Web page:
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By A.J. Fabbri SYRACUSE, N.Y. (NCC News) — College education can be a double-edged sword. For most, a degree is a ticket to a solid career and a steady income. But the cost of that diploma can put too much of a financial burden on the families of college hopefuls.
Next year the total cost of attendance at Syracuse University next year will jump to over 70 thousand dollars. Rising tuition costs is a trend around the country. Those prices might deter some high school students from even thinking about stepping foot on campus.
Enter Say Yes to Education. The non-profit group is designed to cover the full tuition cost at colleges for students graduating from a Syracuse City School District high school. After state, federal and institution financial aid has been given to a student, Say Yes pays the remaining tuition balance.
The organization was founded in Philadelphia in 1987 by George Weiss. Along with Syracuse, Say Yes has established community chapters in Buffalo and Guilford County, North Carolina.
Say Yes is partnered with some of the best academic institutions in the country like Duke University, Stanford University, Syracuse University and all eight Ivy League Schools.
With high academic reputations come higher tuition costs.
“I would have never come to Syracuse, or any of my friends would have come to Syracuse, if it wasn’t for this program,” said Pat Burke, Corcoran High School alum and current Syracuse University freshman.
Burke is one of the nearly 3,000 students Say Yes has helped send to college since the fall of 2009. His younger brothers, twins, will be headed to school in a few years partaking in the same program.
Say Yes wants to change the culture in Syracuse regarding secondary education. Yes, college is expensive. But Chapter Executive Director Ahmeed Turner wants to open doors for students who would normally face dead ends after high school. Turner thinks Say Yes is steadily making a positive impact on the community.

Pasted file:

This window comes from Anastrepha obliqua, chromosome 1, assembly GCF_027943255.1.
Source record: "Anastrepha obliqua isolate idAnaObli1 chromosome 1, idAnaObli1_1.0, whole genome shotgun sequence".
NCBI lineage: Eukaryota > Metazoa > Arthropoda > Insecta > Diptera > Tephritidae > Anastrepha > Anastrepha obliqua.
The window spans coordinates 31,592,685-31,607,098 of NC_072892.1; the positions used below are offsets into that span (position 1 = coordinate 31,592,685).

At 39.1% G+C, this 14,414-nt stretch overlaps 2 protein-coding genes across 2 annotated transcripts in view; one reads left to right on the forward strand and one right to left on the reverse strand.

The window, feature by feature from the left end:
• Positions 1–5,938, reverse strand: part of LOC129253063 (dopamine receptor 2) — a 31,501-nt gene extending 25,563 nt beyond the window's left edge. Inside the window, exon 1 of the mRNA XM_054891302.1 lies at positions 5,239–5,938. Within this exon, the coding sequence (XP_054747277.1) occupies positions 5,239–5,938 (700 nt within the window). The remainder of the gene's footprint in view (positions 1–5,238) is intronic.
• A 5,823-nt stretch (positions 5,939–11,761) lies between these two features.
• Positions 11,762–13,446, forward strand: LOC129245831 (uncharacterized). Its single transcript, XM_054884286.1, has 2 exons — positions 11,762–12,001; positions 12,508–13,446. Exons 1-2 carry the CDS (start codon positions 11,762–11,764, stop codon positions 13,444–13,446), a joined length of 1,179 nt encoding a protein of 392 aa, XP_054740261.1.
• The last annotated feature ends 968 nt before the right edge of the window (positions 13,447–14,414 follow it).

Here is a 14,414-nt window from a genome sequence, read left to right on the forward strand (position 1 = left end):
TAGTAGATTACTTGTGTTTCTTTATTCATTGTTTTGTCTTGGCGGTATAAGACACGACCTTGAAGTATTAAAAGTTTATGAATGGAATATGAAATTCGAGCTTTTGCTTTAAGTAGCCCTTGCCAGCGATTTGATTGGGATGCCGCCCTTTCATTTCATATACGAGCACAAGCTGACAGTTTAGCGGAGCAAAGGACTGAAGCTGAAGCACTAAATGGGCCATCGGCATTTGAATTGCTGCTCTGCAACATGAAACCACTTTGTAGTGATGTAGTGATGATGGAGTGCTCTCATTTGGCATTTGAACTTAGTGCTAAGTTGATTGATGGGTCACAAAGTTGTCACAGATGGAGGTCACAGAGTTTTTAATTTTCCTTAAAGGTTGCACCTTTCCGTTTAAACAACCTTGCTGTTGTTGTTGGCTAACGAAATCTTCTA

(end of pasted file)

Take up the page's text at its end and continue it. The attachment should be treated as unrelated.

“It’s definitely been a game changer,” Turner said, “It’s been, in my opinion, a shift in beliefs about college, a culture shift for students and families knowing that college is actually an option.”
Originally, the Say Yes national office funded the scholarship guarantees. However, through local philanthropic work and a $20 million endowment from the governor’s office, Say Yes is able to independently pay for applicant’s tuitions.
Yet, Say Yes still has work to do to change mindsets of local high schoolers. According to the New York State Department of Education, Syracuse high schools saw a dropout rate of 17 percent in 2017. Some are perturbed by a stigma surrounding the city schools, and opt for private schools instead. Those private schools in the area do not qualify for Say Yes scholarships.
“I went to city schools my whole life. I loved it. I had nothing but great experiences with great teachers,” Burke said, “There are some stuff that goes on in these schools that people get a little worried about. People say it’s not exactly safe sometimes. I’ve never felt that way. But that’s why people don’t take advantage of [Say Yes]. They all flock to private schools because they don’t think it is safe”
Dropout rates are a concern, but Turner emphasizes that students won’t suddenly change overnight. He stressed improvement in the long-term.
“As a community we knew there wasn’t gonna be a silver bullet and we wouldn’t see a stark jump. What we did find is that over time as we started to rethink how we wanted to support students, as we started to put things in place and offer them opportunities, that graduation rates started to trickle up.”
When Say Yes first partnered with the Syracuse community in 2008, graduation rates were below 50 percent. Now they top 60 percent, according to the New York State Education Department.
Still, with college tuition essentially paid for, one would think high school seniors would be more motivated to take advantage of the program.
It isn’t a lack of motivation from high school students, but sometimes social constrictions keeping seniors from going to college.
“A lot of kids that go to the city schools, they face a lot outside, with wherever they live, whatever they see,” said Say Yes benefactor and SU freshman Alivia Allers.
Allers is finishing up her first year in college, which saw her spend a semester abroad in Madrid. Upon returning, she said she is now leaning towards studying international relations.
For Turner, the college influence Allers received is exactly what Say Yes is looking to provide to Syracuse students.
“Ultimately we want them to graduate from college and come back to Syracuse and devote their gifts and talents to enriching the community. And ultimately we want education to be apart of the economic driver that revitalizes the Syracuse community as a whole,” said Turner.
Eventually, students who succeed and earn a college degree may return to Syracuse and help the city progress. But those like Burke, Allers and the thousands of other high schoolers want to extend their education would not be able to do so if it were not for Say Yes to Education.